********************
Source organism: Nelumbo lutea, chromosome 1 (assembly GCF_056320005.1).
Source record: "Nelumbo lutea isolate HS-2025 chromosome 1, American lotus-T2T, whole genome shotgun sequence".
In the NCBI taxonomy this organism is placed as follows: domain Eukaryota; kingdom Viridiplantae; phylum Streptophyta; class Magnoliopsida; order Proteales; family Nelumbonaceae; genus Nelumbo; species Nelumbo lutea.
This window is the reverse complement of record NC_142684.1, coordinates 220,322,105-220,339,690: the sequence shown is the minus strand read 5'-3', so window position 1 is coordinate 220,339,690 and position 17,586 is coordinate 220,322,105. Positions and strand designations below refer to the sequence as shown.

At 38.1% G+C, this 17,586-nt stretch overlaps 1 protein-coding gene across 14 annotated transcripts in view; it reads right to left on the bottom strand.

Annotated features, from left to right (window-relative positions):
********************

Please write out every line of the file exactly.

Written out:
Source organism: Nelumbo lutea, chromosome 1 (assembly GCF_056320005.1).
Source record: "Nelumbo lutea isolate HS-2025 chromosome 1, American lotus-T2T, whole genome shotgun sequence".
In the NCBI taxonomy this organism is placed as follows: domain Eukaryota; kingdom Viridiplantae; phylum Streptophyta; class Magnoliopsida; order Proteales; family Nelumbonaceae; genus Nelumbo; species Nelumbo lutea.
This window is the reverse complement of record NC_142684.1, coordinates 220,322,105-220,339,690: the sequence shown is the minus strand read 5'-3', so window position 1 is coordinate 220,339,690 and position 17,586 is coordinate 220,322,105. Positions and strand designations below refer to the sequence as shown.

At 38.1% G+C, this 17,586-nt stretch overlaps 1 protein-coding gene across 14 annotated transcripts in view; it reads right to left on the bottom strand.

Annotated features, from left to right (window-relative positions):